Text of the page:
The first few years of my sex life are nothing to rave about. In fact, my “sexual debut” compares to a comedy night filled with lacklustre jokes. I thought it was me – perhaps I’m not that sexual or passionate enough to stimulate wild sex. After many years (including an editor’s persuasion) I finally figured how to enjoy the act. Part of my struggle involved a sex education that sexually satisfied women are not taught.
According to Public Health England, more than ‘one in four British women’ don’t enjoy sex. Statistics in America show that ‘95% of straight men always orgasm during sex’ compared to ‘65% of straight women’. There are several factors that influence these figures, like many women needing clitoral stimulation.
However, as a sex blog writer who has researched sex for countless articles, I’ve noticed a big difference between two ‘types’ of women who read my blog. There are some who head straight to the sex pieces. When I ask questions, they confidently reply; I consider them very sexually satisfied women who cannot relate to comments on gender pleasure gaps. And then I notice women who like to read my blog, but they do not define themselves as sexual women, or hold significant regard for sex.
Now, there is nothing wrong in not being sexual – it’s normal to crave sex regularly or go long periods without. However, I believe some women don’t consider themselves very sexual because they haven’t had mind blowing experiences. They haven’t been shown how to have sex in a way that caters to their pleasure.
And there is research to back this up.
What do sexually satisfied women usually have?
A US study published in the Journal of Sex and Marital Therapy found that ‘those who were most emotionally and physically satisfied the first time found their sex lives the most fulfilling.’ Researcher Matthew Shaffer believes our sexual debut ‘may create a general pattern of behaviour that guides sexual experiences.’
Research shows women’s sexual desire tends to be lower than their male counterparts if they didn’t orgasm or have an enjoyable first sexual experience. Unfortunately for women, we are ‘half as likely to report being satisfied at first intercourse’ and around ‘eight times less likely’ to orgasm compared to men.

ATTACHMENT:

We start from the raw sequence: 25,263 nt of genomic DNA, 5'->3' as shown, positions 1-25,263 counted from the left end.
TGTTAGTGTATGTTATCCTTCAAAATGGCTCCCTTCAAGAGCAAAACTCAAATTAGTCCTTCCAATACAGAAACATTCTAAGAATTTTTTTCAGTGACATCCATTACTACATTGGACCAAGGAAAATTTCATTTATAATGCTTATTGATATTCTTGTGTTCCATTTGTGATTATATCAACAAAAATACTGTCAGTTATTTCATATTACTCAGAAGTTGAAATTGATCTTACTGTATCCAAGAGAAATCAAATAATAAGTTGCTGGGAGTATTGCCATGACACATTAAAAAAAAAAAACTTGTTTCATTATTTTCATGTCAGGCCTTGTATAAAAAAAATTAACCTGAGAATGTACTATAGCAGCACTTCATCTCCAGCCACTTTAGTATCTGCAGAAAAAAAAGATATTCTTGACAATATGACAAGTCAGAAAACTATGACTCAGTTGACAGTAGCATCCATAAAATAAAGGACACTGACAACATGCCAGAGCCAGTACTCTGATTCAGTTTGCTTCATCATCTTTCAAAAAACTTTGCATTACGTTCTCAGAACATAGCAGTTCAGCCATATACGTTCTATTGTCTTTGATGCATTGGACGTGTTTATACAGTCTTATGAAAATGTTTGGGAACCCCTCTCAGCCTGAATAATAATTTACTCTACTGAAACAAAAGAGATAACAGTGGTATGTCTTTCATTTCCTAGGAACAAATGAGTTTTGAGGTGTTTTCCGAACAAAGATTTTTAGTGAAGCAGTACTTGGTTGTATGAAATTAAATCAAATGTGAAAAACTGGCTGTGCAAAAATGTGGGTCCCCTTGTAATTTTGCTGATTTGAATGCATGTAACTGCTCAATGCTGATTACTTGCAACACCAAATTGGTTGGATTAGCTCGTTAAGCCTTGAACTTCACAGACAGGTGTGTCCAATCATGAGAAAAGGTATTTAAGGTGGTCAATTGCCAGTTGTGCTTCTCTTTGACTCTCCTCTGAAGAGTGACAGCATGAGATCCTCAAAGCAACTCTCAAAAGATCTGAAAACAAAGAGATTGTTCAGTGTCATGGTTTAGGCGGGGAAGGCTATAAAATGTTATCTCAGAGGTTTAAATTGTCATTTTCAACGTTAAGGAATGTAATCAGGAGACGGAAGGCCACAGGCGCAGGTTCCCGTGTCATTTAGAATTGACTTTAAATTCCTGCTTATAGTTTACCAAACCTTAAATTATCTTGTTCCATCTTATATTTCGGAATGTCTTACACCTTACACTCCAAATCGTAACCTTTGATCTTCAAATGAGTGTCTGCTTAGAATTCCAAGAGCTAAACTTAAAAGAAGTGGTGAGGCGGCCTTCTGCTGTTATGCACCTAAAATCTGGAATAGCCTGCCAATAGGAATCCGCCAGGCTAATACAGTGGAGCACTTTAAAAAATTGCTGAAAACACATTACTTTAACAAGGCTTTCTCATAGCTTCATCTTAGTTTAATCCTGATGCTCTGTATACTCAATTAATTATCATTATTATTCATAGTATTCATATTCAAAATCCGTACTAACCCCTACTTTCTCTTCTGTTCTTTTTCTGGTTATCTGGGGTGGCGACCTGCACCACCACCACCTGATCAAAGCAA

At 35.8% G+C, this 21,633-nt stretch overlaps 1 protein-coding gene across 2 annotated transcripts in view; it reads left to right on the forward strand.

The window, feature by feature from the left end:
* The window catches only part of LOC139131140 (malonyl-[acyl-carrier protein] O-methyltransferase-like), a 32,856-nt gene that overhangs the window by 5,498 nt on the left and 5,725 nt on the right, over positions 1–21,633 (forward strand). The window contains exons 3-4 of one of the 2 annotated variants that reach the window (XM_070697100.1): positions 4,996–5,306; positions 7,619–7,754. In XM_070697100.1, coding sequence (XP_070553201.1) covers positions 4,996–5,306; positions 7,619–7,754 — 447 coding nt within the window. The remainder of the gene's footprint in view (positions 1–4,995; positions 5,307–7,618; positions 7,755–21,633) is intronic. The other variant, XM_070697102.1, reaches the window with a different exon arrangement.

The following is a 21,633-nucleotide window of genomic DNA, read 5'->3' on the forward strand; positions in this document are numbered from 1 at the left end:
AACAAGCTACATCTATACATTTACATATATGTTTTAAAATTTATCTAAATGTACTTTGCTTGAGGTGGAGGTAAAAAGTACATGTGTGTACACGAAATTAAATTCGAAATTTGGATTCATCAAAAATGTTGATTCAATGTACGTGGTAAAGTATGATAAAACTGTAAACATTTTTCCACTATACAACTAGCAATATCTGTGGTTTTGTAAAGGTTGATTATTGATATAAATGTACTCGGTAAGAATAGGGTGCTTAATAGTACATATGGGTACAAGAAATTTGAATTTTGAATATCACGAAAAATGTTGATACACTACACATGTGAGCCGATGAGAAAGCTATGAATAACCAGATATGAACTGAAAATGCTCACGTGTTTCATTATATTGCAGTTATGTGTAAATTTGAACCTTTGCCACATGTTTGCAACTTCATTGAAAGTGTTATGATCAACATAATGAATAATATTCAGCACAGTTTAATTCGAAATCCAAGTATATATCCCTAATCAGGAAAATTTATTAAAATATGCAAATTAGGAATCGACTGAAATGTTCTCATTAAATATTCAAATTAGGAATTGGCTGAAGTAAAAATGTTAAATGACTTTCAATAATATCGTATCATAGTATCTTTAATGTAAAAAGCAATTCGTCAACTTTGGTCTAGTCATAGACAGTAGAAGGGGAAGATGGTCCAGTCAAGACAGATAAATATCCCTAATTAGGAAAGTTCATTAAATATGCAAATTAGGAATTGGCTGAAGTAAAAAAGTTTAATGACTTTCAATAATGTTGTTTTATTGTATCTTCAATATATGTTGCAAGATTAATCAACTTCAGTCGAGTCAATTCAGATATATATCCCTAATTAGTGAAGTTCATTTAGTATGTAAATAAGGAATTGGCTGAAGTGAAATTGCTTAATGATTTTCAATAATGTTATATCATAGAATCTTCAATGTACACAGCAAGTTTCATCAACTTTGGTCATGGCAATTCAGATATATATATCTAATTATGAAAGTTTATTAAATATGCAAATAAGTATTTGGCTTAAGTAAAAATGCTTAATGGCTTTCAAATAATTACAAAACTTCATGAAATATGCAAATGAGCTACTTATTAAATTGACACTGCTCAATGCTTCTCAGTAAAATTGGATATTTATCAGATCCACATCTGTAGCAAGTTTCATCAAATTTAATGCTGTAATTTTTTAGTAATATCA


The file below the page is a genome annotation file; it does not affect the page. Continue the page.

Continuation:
All this connects to the notion that men are more sexual.
Sex therapist Leigh Norén believes the debate around ‘who is more sexual’ is complicated and nonconclusive. She notes how men are generally inclined to have a ‘spontaneous desire style’ where their libido peaks almost out of the blue, while women are usually more ‘responsive’ and get turned on by being ‘physically aroused’. So if women are not being turned on properly, they may feel little desire for intimacy. Explaining why men in society are seen as the sexual gender.
I only learnt to orgasm within the past few years. My sexual encounters prior felt small and insignificant – I used to watch steamy romantic scenes with a hint of jealousy that twitched each time a woman yelled in ecstasy. I longed to have that type of sexual experience, but I was too embarrassed to discuss my bedroom awkwardness with friends.
It was when working as a deputy editor to an online publication, I was encouraged to try my first vibrator. My boss begged me to do a review, and I agreed, not wanting to tell her I didn’t know what I was doing. Long story short, the vibrator was amazing (I rated it well) and the toy set me on a path to exploring pleasure and sexuality.
My first sexual experiences gave me a poor sex education. They said, you don’t deserve to be satisfied, you shouldn’t get much pleasure from your body, you shouldn’t have that type of confidence. I became used to flirting, kissing, having sex, doing all those things to please men. This likely affected my self-esteem.
Had I lost my virginity to a guy that cared about my sexual needs and wanted to give me oral sex in the same way he expected it, I would have set much higher sexual standards for myself. I wouldn’t have accepted the guys who showed low regard for sex equality.
How we feel about our sex lives arguably affects our general wellbeing. The World Health Organisation places sex as part of our overall quality of life.
Um, what if I had a bad first time?
I’m sure some of you won’t relate to my thoughts on sexually satisfied women – your first time may have been dreadful but now you have incredible sex. Of course, statistics don’t always apply to us.
If you did have a bad first time and you’re still not really enjoying getting intimate, it’s not the end of the world. Some people are asexual or just not that interested in sex. You’ve likely picked up some habits that don’t align with what you want. Here are some things to consider:
Have you mostly been single?
I find that people in long-term relationships can have better sex than those who haven’t had serious relationships. As they have sex with people who are in love with them, there is more inclination to satisfy.
If you’re dating or having hook-ups, make sure your sexual partners are open to exploring what turns you on.
Do you masturbate?
Masturbation helps us to understand what we need to orgasm and feel pleasure. As men are more able to positions themselves in different ways for sex, I used to just go along with things. When I began to learn what works for me, I felt more able to communicate my desires.
Are you happy with your body?
Low body-confidence can stop us from wanting to be erotic in the sheets. Focusing on your self-image could be the key to enjoying more fulfilling pleasure.
Have you been taught sex is dirty?
Women can grow up to believe sex is bad and prioritising sexual pleasure is wrong. These are thoughts that may take time to untangle.
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